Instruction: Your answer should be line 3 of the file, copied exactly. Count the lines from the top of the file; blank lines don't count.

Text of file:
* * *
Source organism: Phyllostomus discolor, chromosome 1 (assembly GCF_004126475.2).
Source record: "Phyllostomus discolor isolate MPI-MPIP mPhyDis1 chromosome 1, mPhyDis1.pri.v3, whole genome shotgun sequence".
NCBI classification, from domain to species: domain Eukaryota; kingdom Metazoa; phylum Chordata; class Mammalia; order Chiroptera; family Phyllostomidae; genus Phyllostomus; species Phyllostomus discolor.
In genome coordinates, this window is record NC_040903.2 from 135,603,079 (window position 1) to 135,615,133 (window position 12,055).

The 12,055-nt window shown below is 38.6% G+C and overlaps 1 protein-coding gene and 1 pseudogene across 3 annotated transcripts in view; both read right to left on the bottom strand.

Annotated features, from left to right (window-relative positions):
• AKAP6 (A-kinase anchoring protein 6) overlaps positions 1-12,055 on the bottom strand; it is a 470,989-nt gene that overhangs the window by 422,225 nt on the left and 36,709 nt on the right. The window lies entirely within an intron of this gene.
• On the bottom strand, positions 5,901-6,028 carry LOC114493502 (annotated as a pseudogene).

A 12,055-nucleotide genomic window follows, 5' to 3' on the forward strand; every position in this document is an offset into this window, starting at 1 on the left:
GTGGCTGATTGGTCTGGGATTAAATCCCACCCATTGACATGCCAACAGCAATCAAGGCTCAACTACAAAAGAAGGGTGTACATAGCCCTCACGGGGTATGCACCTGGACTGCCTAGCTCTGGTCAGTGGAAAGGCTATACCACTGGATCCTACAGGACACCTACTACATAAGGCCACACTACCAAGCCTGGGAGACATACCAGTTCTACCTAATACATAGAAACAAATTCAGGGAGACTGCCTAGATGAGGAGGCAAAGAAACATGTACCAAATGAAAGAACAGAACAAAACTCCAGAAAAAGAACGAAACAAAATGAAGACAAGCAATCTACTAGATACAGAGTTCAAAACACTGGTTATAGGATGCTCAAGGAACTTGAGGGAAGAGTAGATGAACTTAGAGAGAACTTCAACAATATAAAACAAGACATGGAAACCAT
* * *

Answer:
NCBI classification, from domain to species: domain Eukaryota; kingdom Metazoa; phylum Chordata; class Mammalia; order Chiroptera; family Phyllostomidae; genus Phyllostomus; species Phyllostomus discolor.